“We pay better than most boxing and MMA promotions, unless you get to the high high level, we don't have the kind of spend to pay the big big names,” said Feldman. “For our prelim into our main card fighters, every one of those fighters are making more than they would at the same level in the other two sports.”
Financial compensation aside, in BKFC, due to its shallower talent pool and roster, he was given a chance in a 50-50 fight, and came out on top in a fight aired on internet pay-per-view.
“In a larger boxing promotion, you have to be kind of well-known to advance. I've promoted plenty of boxing shows and plenty of MMA shows in which I could make a fight and say this guy is going to win with 99% certainty. In bare-knuckle I can't do that,” said Feldman. “When you get a guy like Hernandez who comes in with a very upside-down record, and he comes in and I match him up evenly, he has a great fight and actually gets the nod in that fight.”
On Thursday, the BKFC 14 co-feature bout between former 130-pound contender Dat Nguyen and Reggie Barnett Jr., which was to be for an interim BKFC title, fell through, but is expected to be rescheduled. Nguyen represents another class of fighters that have started to find the bareknuckle realm appealing. Those whose careers have stalled out, and for whom the financial compensation they believe they deserve based on their experience and achievements is not being offered to them in pro boxing at the moment.
After a FS1-televised 2017 win over Miguel Flores, who was 22-0 at the time, Nguyen says he never got another call for a significant fight. He has not fought since in pro boxing, while Flores went on to face Leo Santa Cruz for a world title not long after their bout.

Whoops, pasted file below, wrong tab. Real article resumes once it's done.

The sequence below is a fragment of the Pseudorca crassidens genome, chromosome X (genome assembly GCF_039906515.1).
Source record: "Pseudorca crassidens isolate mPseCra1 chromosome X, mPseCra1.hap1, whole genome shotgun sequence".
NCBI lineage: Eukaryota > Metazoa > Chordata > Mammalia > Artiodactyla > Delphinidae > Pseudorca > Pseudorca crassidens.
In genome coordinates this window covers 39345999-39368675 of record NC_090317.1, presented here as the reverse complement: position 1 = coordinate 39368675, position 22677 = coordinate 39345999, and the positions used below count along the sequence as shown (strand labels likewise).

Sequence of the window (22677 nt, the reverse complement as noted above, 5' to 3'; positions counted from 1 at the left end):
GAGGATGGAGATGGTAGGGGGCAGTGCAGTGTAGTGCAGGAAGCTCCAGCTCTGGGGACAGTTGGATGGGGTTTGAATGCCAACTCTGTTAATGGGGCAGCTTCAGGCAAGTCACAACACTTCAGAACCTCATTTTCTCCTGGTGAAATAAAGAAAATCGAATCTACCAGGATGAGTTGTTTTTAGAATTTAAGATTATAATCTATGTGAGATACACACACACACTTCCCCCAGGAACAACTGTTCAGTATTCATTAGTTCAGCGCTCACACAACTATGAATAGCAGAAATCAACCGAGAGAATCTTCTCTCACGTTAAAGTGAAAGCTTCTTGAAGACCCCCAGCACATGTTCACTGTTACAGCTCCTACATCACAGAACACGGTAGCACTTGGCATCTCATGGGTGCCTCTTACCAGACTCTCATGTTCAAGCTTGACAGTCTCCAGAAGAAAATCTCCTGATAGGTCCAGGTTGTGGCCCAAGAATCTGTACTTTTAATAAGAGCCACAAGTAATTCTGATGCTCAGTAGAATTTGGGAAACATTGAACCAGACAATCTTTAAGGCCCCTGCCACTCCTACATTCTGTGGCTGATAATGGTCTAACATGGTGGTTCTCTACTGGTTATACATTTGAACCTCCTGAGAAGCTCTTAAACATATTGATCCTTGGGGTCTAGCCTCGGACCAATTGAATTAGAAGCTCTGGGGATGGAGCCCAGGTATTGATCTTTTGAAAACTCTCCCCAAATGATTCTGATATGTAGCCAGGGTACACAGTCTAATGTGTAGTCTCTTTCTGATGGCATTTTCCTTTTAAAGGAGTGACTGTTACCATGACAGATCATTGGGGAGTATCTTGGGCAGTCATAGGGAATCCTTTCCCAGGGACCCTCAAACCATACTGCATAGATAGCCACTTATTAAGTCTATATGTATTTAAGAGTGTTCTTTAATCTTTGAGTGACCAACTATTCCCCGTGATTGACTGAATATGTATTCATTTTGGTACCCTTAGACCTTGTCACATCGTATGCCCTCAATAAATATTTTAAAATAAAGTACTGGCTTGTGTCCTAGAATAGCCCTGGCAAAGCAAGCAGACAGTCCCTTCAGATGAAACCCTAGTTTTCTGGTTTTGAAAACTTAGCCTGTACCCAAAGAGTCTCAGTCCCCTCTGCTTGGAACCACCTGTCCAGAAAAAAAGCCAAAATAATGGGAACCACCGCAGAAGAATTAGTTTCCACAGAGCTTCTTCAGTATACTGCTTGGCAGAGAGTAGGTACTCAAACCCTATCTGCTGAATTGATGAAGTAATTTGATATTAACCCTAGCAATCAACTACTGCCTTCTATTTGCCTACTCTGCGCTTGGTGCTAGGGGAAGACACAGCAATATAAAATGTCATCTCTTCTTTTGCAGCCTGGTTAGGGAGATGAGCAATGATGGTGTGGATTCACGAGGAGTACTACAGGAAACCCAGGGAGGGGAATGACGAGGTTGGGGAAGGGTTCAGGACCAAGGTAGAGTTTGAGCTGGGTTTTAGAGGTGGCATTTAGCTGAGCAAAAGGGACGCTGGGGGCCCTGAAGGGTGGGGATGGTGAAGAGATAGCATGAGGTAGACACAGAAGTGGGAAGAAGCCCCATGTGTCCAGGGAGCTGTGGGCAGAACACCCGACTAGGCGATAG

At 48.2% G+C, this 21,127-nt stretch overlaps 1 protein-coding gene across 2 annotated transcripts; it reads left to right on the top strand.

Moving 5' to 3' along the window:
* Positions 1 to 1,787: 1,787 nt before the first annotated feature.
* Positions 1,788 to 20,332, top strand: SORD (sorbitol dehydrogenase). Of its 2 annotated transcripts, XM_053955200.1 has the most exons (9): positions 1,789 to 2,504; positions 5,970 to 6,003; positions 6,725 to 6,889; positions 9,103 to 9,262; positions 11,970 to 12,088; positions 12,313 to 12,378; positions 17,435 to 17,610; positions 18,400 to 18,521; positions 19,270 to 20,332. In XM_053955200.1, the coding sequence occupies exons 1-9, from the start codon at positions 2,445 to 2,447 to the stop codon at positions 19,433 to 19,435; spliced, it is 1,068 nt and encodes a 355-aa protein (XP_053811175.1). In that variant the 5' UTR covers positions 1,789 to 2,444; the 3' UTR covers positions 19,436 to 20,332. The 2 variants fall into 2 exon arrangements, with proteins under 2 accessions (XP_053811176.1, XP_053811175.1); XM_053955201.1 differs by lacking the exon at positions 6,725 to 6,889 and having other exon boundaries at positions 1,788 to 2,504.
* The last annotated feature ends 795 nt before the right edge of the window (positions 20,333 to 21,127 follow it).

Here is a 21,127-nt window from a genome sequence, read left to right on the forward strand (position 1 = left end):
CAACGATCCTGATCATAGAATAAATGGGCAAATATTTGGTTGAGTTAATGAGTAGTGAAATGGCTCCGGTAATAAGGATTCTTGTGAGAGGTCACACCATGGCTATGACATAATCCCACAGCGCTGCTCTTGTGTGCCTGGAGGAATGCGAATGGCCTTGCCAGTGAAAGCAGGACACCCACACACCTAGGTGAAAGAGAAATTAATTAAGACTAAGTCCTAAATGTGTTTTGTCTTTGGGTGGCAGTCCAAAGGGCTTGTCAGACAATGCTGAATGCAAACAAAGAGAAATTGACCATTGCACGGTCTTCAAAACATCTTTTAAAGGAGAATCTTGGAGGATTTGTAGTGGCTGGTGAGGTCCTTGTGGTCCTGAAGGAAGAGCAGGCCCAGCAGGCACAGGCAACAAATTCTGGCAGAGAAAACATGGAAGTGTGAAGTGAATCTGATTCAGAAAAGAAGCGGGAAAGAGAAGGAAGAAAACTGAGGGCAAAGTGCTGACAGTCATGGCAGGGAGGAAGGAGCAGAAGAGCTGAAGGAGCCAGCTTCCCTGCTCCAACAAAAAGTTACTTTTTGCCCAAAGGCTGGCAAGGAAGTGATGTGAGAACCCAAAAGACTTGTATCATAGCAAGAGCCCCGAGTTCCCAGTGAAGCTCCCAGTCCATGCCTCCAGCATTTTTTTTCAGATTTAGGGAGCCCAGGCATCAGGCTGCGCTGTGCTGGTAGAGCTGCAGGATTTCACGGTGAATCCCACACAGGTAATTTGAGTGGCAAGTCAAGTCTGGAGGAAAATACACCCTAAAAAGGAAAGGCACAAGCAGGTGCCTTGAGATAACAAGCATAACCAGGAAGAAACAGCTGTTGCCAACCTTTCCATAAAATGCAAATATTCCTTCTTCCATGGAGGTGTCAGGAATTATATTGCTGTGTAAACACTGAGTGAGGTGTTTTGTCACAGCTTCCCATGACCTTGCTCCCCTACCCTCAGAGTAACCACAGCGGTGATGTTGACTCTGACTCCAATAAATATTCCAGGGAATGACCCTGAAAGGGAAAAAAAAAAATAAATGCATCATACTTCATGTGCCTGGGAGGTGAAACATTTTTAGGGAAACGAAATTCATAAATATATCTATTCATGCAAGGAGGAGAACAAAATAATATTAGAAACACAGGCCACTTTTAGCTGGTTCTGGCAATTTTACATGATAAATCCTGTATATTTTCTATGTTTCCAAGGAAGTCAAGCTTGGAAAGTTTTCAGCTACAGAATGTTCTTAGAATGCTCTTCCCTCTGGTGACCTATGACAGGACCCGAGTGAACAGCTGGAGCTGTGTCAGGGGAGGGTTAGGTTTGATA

“Dat moves over to bareknuckle, now everybody knows him. His followers have tripled. We have 250-300 bare knuckle fighters fighting in the world. In boxing and MMA, there's 100,000 fighters. So where do you have a chance to stick out faster and get bigger quicker? In our sport, because we don't have as many fighters. It's simple math,” said Feldman. “I do think that if Dat wins this championship, it's going to bring a lot more boxers to the table.”
Nguyen’s rapid success may very well have motivated two of BKFC’s other boxing acquisitions to make the leap. On Friday, Cuban-born light heavyweight Ulysses Diaz, who is 12-1 as a pro boxer, will fight sans gloves for the second time, and former world champion DeMarcus “Chop Chop” Corley, who actually drove from Las Vegas to Kansas to participate in an open BKFC tryout, awaits his starting date as well.
“If you want to make the kind of money that you deserve to make, and you're willing to come in and fight your ass off, and you want to make better money and get better notoriety, then you have to fight bare knuckle,” boasted Feldman. “If you don't mind getting cut, and you're willing to fight your ass off and get paid what your worth, let us blow you up and make you a star.”